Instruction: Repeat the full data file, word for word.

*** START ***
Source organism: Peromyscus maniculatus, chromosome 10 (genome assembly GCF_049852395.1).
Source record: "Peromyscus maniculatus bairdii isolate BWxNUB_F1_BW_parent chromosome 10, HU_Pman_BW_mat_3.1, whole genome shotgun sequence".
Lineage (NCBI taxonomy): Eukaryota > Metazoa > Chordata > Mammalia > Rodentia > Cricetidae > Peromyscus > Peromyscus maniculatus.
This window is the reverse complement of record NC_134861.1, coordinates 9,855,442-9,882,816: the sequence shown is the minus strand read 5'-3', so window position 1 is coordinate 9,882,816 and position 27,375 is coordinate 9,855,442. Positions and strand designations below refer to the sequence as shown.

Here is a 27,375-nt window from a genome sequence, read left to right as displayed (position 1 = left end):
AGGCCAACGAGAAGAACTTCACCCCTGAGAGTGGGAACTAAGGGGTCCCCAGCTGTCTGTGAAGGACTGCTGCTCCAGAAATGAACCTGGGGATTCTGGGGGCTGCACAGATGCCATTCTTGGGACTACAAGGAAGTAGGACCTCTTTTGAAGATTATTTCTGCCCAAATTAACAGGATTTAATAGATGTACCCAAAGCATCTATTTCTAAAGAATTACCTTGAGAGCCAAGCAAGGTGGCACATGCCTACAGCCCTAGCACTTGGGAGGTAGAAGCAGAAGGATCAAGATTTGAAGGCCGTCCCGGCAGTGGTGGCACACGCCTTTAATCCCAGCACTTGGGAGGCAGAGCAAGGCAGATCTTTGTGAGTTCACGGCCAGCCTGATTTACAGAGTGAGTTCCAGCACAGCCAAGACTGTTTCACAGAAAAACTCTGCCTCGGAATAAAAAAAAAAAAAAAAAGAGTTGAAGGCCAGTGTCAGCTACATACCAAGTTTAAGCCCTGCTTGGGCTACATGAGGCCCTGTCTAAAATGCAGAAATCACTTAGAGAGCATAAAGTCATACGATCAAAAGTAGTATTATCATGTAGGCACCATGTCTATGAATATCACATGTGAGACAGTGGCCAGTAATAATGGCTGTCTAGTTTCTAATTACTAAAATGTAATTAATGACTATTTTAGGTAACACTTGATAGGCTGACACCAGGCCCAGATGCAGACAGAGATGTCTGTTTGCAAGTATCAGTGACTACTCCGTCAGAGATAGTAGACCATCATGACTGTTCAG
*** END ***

Source organism: Peromyscus maniculatus, chromosome 10 (genome assembly GCF_049852395.1).
Source record: "Peromyscus maniculatus bairdii isolate BWxNUB_F1_BW_parent chromosome 10, HU_Pman_BW_mat_3.1, whole genome shotgun sequence".
Lineage (NCBI taxonomy): Eukaryota > Metazoa > Chordata > Mammalia > Rodentia > Cricetidae > Peromyscus > Peromyscus maniculatus.
This window is the reverse complement of record NC_134861.1, coordinates 9,855,442-9,882,816: the sequence shown is the minus strand read 5'-3', so window position 1 is coordinate 9,882,816 and position 27,375 is coordinate 9,855,442. Positions and strand designations below refer to the sequence as shown.

Here is a 27,375-nt window from a genome sequence, read left to right as displayed (position 1 = left end):
AGGCCAACGAGAAGAACTTCACCCCTGAGAGTGGGAACTAAGGGGTCCCCAGCTGTCTGTGAAGGACTGCTGCTCCAGAAATGAACCTGGGGATTCTGGGGGCTGCACAGATGCCATTCTTGGGACTACAAGGAAGTAGGACCTCTTTTGAAGATTATTTCTGCCCAAATTAACAGGATTTAATAGATGTACCCAAAGCATCTATTTCTAAAGAATTACCTTGAGAGCCAAGCAAGGTGGCACATGCCTACAGCCCTAGCACTTGGGAGGTAGAAGCAGAAGGATCAAGATTTGAAGGCCGTCCCGGCAGTGGTGGCACACGCCTTTAATCCCAGCACTTGGGAGGCAGAGCAAGGCAGATCTTTGTGAGTTCACGGCCAGCCTGATTTACAGAGTGAGTTCCAGCACAGCCAAGACTGTTTCACAGAAAAACTCTGCCTCGGAATAAAAAAAAAAAAAAAAAGAGTTGAAGGCCAGTGTCAGCTACATACCAAGTTTAAGCCCTGCTTGGGCTACATGAGGCCCTGTCTAAAATGCAGAAATCACTTAGAGAGCATAAAGTCATACGATCAAAAGTAGTATTATCATGTAGGCACCATGTCTATGAATATCACATGTGAGACAGTGGCCAGTAATAATGGCTGTCTAGTTTCTAATTACTAAAATGTAATTAATGACTATTTTAGGTAACACTTGATAGGCTGACACCAGGCCCAGATGCAGACAGAGATGTCTGTTTGCAAGTATCAGTGACTACTCCGTCAGAGATAGTAGACCATCATGACTGTTCAG